Thursday, October 04, 2012

Rheology of a Bacterial Culture

The Physics Arxiv has a new preprint which I find...interesting. It's pretty simple to describe the setup - the researchers simply put a actively growing bacterial culture in an standard dynamic mechanical analyzer and looked at what happened over time as the colony multiplied via division [*]. I say that this is "interesting" because while the rheology details aren't quite right, the overall results are still pretty fascinating. Here's the primary finding:
with the blue/black curves showing how the viscosity rises and falls over time in a steady-state shear condition. It's a pretty dramatic climb and fall, but if you look at the magnitudes of the viscosities, you can still see that these are pretty thin liquids (water has a viscosity of about 0.001 Pa s). The inset shows how the optical density (shown by the dots) and the number of colony forming units (CFUs) (shown by the bars) changed over time. Obviously there is something more going on here than just say that the viscosity is proportional to the number of bacteria.

The researchers had expected such non-linear results as they were working with Staphylococcus aureus, a microbe known to produce adhesins (yes, adhesins, not adhesions). These are proteins on their cell walls that allow them to adhere to surfaces and each other. Adhesin production is greatest when the growth of the CFU's is the greatest. After the cell density is high enough that a more-or-less continuous network of cells is formed, the adhesin production then drops off (I suspect that this is to allow cells to move off and infect new areas, much like when cancer cell metastasizes).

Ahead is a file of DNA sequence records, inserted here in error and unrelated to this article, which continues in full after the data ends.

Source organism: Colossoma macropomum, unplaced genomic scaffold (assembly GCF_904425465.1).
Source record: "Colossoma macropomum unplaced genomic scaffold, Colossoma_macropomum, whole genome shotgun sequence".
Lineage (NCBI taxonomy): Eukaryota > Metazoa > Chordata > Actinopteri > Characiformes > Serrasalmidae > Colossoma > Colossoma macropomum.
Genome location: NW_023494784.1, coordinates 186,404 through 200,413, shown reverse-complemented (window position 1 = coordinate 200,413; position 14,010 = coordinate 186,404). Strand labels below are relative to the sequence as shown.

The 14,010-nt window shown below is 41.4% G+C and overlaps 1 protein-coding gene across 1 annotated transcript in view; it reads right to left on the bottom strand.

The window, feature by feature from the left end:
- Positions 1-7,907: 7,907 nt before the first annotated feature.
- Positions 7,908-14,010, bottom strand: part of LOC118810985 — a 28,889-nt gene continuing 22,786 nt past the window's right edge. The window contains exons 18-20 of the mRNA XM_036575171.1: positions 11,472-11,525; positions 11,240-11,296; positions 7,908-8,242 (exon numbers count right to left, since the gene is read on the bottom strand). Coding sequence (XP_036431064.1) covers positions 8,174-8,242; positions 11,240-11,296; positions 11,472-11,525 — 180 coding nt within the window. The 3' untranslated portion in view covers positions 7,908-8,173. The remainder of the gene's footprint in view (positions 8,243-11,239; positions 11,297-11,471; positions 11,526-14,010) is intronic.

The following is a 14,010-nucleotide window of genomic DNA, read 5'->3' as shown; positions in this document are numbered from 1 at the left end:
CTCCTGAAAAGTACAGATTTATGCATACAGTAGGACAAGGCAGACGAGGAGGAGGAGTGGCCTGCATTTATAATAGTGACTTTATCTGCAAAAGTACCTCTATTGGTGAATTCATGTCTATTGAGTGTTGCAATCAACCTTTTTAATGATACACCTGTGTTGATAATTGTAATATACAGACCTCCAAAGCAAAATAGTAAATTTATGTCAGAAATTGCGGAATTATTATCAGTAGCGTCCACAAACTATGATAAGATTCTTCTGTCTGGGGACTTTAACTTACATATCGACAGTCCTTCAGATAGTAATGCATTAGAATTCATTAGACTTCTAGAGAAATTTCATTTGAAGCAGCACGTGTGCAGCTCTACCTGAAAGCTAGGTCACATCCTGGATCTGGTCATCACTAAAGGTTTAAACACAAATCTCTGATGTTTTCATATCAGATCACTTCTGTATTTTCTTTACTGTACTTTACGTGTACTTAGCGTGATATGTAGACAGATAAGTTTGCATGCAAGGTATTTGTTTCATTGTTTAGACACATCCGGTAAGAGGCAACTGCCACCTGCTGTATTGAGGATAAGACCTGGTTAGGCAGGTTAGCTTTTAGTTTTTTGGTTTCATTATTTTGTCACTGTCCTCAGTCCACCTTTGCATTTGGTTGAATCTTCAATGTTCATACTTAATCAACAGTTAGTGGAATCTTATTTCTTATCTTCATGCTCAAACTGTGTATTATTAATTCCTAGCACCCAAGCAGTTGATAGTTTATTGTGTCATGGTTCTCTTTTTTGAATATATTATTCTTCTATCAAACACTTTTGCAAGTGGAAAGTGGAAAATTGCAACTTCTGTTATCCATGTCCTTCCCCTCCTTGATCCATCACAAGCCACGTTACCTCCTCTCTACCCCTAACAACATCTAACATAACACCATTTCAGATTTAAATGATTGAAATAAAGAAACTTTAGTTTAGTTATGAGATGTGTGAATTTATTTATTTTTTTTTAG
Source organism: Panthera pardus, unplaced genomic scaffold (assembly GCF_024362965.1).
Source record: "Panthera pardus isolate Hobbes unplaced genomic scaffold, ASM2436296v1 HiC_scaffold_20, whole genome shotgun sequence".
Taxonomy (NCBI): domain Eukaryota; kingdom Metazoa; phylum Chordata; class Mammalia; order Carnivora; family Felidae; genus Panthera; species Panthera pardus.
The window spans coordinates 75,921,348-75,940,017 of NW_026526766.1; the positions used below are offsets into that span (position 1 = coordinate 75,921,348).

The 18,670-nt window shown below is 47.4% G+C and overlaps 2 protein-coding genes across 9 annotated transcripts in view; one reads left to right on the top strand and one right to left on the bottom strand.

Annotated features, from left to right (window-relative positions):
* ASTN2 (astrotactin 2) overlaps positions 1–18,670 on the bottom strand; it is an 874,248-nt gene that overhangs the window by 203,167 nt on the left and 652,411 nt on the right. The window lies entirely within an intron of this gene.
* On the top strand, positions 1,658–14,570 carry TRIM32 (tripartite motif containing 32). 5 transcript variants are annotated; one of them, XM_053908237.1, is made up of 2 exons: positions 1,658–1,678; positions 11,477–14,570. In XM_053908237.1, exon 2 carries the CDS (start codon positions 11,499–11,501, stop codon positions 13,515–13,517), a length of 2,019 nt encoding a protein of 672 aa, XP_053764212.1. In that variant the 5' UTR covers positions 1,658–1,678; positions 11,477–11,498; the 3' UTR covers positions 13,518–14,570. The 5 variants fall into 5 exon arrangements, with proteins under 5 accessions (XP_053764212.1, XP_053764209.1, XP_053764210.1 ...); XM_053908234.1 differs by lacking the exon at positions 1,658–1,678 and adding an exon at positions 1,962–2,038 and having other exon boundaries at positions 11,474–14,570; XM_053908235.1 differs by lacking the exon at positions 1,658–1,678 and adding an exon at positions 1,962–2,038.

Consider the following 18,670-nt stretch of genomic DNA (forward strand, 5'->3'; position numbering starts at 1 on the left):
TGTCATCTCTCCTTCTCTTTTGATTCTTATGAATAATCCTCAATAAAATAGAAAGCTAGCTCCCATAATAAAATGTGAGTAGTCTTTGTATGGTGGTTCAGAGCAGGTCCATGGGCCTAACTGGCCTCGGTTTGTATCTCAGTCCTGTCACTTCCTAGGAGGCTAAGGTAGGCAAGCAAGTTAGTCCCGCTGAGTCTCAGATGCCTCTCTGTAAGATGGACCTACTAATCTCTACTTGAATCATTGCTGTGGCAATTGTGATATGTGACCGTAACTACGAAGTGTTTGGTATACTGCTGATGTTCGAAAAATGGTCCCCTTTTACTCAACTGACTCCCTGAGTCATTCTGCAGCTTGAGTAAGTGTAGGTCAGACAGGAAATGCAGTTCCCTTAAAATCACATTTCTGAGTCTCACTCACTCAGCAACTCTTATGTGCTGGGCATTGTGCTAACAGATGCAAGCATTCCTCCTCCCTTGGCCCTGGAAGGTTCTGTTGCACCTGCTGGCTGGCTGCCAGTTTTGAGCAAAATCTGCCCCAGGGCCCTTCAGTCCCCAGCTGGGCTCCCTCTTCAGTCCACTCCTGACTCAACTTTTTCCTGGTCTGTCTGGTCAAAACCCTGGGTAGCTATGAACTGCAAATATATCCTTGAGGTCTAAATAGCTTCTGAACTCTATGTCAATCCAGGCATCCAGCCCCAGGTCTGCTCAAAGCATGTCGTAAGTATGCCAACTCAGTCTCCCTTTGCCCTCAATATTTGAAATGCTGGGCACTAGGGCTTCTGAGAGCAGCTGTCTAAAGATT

The researchers are proposing that it is largely the adhesin production cycle that is being shown in the rheological data. During the initial production stages, the viscosity rises are the cells stick to each other and the rheometer's plates. Later, once the adhesin production falls, the shear in the rheometer is able to break apart the cell-cell and cell-wall interactions and destroy the network. Getting both shear-thickening and shear-thinning behavior from a single sample is pretty difficult with the inert materials that a rheologist commonly faces, but for biological samples, it's all in a day's work.

[*] More proof that microbiologists are bad at math - they think multiplication and division are one and the same.


Unknown said...

Intresting! but how this viscosity and growth curve correlation help to find out some thing useful? I mean in terms of application? what could be the out come of this research?

Unknown said...

Interesting! OD vs viscosity graph of actively microbial population. But why researchers come across this work? what could be the application for this simple setup and correlations happened between OD, viscosity and cfu/ml?

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